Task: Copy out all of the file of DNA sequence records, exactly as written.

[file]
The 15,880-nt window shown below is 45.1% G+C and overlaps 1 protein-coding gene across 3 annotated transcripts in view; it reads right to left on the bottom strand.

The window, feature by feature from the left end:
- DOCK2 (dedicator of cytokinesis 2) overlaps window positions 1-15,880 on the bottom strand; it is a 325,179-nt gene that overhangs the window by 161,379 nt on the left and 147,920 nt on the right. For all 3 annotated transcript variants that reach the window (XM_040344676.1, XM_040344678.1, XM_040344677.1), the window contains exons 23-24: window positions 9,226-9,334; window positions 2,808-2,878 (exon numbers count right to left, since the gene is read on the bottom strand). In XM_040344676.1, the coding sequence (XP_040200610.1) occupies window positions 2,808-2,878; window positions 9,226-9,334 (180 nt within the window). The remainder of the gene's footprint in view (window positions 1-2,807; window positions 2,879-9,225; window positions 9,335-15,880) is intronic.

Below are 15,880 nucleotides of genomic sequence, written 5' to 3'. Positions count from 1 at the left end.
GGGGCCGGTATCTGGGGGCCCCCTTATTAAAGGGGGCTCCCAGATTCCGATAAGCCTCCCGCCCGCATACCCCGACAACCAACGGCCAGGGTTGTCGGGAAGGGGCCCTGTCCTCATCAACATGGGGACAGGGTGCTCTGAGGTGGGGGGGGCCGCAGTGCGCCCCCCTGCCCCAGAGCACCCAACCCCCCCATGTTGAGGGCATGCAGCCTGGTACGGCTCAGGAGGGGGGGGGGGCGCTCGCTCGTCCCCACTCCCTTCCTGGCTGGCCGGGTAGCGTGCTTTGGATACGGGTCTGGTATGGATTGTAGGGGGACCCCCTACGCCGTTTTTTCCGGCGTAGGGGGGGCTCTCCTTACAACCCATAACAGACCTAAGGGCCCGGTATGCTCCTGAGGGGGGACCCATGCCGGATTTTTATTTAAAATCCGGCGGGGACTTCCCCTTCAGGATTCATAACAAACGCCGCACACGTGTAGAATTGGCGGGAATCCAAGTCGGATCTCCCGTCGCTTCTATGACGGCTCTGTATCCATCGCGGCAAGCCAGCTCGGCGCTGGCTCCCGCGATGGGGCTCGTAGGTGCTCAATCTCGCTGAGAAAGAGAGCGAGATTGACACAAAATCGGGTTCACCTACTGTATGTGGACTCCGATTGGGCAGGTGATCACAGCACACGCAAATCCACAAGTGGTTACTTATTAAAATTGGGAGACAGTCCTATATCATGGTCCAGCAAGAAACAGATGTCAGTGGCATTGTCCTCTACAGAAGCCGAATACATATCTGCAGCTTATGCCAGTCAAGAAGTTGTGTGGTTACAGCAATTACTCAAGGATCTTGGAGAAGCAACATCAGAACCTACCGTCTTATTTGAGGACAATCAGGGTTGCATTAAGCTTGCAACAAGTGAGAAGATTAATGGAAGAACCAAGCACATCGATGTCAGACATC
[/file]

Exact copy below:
The 15,880-nt window shown below is 45.1% G+C and overlaps 1 protein-coding gene across 3 annotated transcripts in view; it reads right to left on the bottom strand.

The window, feature by feature from the left end:
- DOCK2 (dedicator of cytokinesis 2) overlaps window positions 1-15,880 on the bottom strand; it is a 325,179-nt gene that overhangs the window by 161,379 nt on the left and 147,920 nt on the right. For all 3 annotated transcript variants that reach the window (XM_040344676.1, XM_040344678.1, XM_040344677.1), the window contains exons 23-24: window positions 9,226-9,334; window positions 2,808-2,878 (exon numbers count right to left, since the gene is read on the bottom strand). In XM_040344676.1, the coding sequence (XP_040200610.1) occupies window positions 2,808-2,878; window positions 9,226-9,334 (180 nt within the window). The remainder of the gene's footprint in view (window positions 1-2,807; window positions 2,879-9,225; window positions 9,335-15,880) is intronic.

Below are 15,880 nucleotides of genomic sequence, written 5' to 3'. Positions count from 1 at the left end.
GGGGCCGGTATCTGGGGGCCCCCTTATTAAAGGGGGCTCCCAGATTCCGATAAGCCTCCCGCCCGCATACCCCGACAACCAACGGCCAGGGTTGTCGGGAAGGGGCCCTGTCCTCATCAACATGGGGACAGGGTGCTCTGAGGTGGGGGGGGCCGCAGTGCGCCCCCCTGCCCCAGAGCACCCAACCCCCCCATGTTGAGGGCATGCAGCCTGGTACGGCTCAGGAGGGGGGGGGGGCGCTCGCTCGTCCCCACTCCCTTCCTGGCTGGCCGGGTAGCGTGCTTTGGATACGGGTCTGGTATGGATTGTAGGGGGACCCCCTACGCCGTTTTTTCCGGCGTAGGGGGGGCTCTCCTTACAACCCATAACAGACCTAAGGGCCCGGTATGCTCCTGAGGGGGGACCCATGCCGGATTTTTATTTAAAATCCGGCGGGGACTTCCCCTTCAGGATTCATAACAAACGCCGCACACGTGTAGAATTGGCGGGAATCCAAGTCGGATCTCCCGTCGCTTCTATGACGGCTCTGTATCCATCGCGGCAAGCCAGCTCGGCGCTGGCTCCCGCGATGGGGCTCGTAGGTGCTCAATCTCGCTGAGAAAGAGAGCGAGATTGACACAAAATCGGGTTCACCTACTGTATGTGGACTCCGATTGGGCAGGTGATCACAGCACACGCAAATCCACAAGTGGTTACTTATTAAAATTGGGAGACAGTCCTATATCATGGTCCAGCAAGAAACAGATGTCAGTGGCATTGTCCTCTACAGAAGCCGAATACATATCTGCAGCTTATGCCAGTCAAGAAGTTGTGTGGTTACAGCAATTACTCAAGGATCTTGGAGAAGCAACATCAGAACCTACCGTCTTATTTGAGGACAATCAGGGTTGCATTAAGCTTGCAACAAGTGAGAAGATTAATGGAAGAACCAAGCACATCGATGTCAGACATC